Management of chronic oedema consists of identifying and eliminating risk factors where possible e.g. prolonged dependency, obesity, sedentary lifestyle. A combination of preventative and active therapy includes compression, skin care, exercise, healthy lifestyle.
Exercise is important for assisting the natural venous and lymphatic return. Whilst elevation may help in the short term, the pumping action of the muscles squeezes the lymphatic and venous vessels forcing blood and lymph out of the leg and back to the heart. Exercise also enhances the effects of bandaging on the muscle pump. Type and frequency will depend on need, ability and general health, and increased at a pace that is tolerable. Patients who have difficulty moving their limbs can be exercised passively. Compression should be worn during exercise.
Exercise is also important for maintaining a healthy lifestyle. Other factors contributing to good chronic oedema health are: maintaining a healthy weight, going to bed at night (instead of sleeping in a chair), avoiding static activity, footwear that supports the ankle and covers the whole of the foot. Prescribable footwear e.g. Kerraped is available to accommodate compression bandaging. Ill-fitting shoes can cause trauma to the skin which may lead to cellulitis, increase the risk of falls, allow foot swelling to increase.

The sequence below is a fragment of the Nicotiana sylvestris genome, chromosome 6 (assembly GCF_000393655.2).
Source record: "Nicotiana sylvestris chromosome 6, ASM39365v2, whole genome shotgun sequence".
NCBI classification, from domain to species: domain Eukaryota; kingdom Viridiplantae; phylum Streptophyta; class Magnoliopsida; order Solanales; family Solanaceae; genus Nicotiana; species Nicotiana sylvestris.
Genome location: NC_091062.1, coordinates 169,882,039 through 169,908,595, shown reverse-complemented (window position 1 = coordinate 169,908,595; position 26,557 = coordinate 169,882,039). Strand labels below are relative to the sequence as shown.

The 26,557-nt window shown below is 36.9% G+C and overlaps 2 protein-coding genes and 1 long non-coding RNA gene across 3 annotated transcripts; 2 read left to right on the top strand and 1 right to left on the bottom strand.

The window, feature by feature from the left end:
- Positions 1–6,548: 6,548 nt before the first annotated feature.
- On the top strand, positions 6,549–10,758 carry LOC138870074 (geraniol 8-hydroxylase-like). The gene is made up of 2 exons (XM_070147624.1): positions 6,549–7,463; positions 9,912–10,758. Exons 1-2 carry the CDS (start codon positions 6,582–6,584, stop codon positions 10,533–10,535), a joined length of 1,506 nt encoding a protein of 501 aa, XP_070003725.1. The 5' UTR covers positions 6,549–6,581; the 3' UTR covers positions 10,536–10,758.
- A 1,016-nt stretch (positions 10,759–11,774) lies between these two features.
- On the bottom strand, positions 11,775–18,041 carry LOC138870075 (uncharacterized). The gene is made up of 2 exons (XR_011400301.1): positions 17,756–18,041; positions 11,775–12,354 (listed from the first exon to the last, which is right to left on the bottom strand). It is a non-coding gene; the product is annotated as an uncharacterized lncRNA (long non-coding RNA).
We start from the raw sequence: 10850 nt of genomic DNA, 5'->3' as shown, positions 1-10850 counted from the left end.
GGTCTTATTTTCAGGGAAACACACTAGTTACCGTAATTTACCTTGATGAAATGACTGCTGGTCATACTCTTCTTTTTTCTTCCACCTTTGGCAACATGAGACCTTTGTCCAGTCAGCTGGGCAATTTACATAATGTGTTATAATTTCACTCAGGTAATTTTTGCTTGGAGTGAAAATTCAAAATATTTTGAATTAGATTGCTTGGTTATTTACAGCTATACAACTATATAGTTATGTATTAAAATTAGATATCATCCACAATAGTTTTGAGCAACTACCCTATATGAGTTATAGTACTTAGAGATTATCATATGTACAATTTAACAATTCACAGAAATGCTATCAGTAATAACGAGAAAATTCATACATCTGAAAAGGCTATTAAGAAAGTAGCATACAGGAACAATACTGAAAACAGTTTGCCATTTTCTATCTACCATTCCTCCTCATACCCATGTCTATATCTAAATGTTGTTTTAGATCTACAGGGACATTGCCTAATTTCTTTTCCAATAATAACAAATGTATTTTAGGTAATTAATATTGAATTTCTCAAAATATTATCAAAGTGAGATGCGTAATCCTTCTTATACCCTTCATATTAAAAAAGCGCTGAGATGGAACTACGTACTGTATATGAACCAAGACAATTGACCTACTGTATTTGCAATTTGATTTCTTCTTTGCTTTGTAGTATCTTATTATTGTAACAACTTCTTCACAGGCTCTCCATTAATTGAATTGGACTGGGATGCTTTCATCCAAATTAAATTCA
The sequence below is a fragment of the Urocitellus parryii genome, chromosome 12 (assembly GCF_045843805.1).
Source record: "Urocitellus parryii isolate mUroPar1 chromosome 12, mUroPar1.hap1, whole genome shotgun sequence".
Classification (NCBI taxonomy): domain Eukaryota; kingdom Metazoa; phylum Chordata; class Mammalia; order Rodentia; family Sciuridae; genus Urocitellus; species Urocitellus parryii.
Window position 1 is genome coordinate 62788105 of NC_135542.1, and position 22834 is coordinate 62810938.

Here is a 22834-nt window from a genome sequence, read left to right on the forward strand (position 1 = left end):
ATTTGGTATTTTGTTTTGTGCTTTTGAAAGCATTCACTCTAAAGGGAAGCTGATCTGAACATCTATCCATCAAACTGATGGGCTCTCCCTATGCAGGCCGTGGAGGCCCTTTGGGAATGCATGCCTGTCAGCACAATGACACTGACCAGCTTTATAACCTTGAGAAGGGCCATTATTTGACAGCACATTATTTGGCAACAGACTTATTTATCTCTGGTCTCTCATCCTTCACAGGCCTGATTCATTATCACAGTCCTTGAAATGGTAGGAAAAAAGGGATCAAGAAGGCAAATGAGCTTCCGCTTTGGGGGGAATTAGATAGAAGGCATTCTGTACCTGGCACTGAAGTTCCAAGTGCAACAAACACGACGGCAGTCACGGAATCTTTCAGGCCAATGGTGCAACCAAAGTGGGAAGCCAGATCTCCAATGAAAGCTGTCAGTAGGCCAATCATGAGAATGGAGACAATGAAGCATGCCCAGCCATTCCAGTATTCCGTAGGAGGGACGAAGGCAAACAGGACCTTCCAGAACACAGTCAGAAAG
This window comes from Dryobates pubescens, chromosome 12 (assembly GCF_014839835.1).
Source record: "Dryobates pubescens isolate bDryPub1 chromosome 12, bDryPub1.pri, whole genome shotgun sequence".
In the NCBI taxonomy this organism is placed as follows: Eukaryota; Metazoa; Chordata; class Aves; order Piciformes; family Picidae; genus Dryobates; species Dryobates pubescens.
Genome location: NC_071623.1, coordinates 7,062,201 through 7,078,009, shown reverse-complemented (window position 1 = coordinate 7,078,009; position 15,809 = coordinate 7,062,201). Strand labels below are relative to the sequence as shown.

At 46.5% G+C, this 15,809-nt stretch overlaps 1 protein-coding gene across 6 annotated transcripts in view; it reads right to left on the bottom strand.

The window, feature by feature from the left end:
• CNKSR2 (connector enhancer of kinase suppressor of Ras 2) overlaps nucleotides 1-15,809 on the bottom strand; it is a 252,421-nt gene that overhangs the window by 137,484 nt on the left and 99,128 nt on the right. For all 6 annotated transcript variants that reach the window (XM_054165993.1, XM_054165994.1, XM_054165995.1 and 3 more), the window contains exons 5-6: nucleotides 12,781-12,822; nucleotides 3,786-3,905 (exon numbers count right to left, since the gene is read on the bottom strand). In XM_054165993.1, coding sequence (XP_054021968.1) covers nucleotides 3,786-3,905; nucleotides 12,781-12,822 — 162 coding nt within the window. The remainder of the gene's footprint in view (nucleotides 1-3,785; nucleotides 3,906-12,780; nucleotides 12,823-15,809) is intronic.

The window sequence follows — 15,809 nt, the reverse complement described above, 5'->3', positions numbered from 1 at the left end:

Skin care is important to:
- Reduce the risk of developing cellulitis.
- Keep the skin soft and supple
- Prevent the skin from becoming dry and cracked
Daily skin care should include: observation, cleansing and moisturising.
There is a wide range of cleansing and moisturising agents available, but the regimen should be individualised based on patients’ needs. Further skin care information can be found via:
- Lymphoedema Support Network
- Macmillan lymphoedema project for Scotland – Top tips for the self management of lymphoedema – A guide.
Special Skin Problems that Can Occur in Chronic Oedema
Dermatitis and eczema are terms used to describe a common inflammatory skin condition which is characterised by red, itchy, weeping skin. This skin condition can lead to scratching, which can result in breaks in the skin, and infection could occur. Dermatitis can be due to allergens and this is why bland, unscented emollients should be used to reduce the risk of allergic reaction.
Fungal infections are common in chronic oedema. If untreated, they can lead to infections such as cellulitis. If fungal infections develop between the toes, it is important that the GP is consulted to prescribe the correct anti-fungal treatment, to treat this quickly and efficiently.
Lymphorrhoea is the term used to describe the leaking of lymph fluid through the skin surface. This could occur if the limb swells suddenly, if the skin is not kept soft and supple, or if the skin becomes thin and fragile. The risk of infection increases if lymphorrhoea is present. Appropriate treatment should be sought by an qualified practitioner, should lymphorrhoea develop.
Further information and learning resources can be found at this informative site: www.healthy-legs.co.uk
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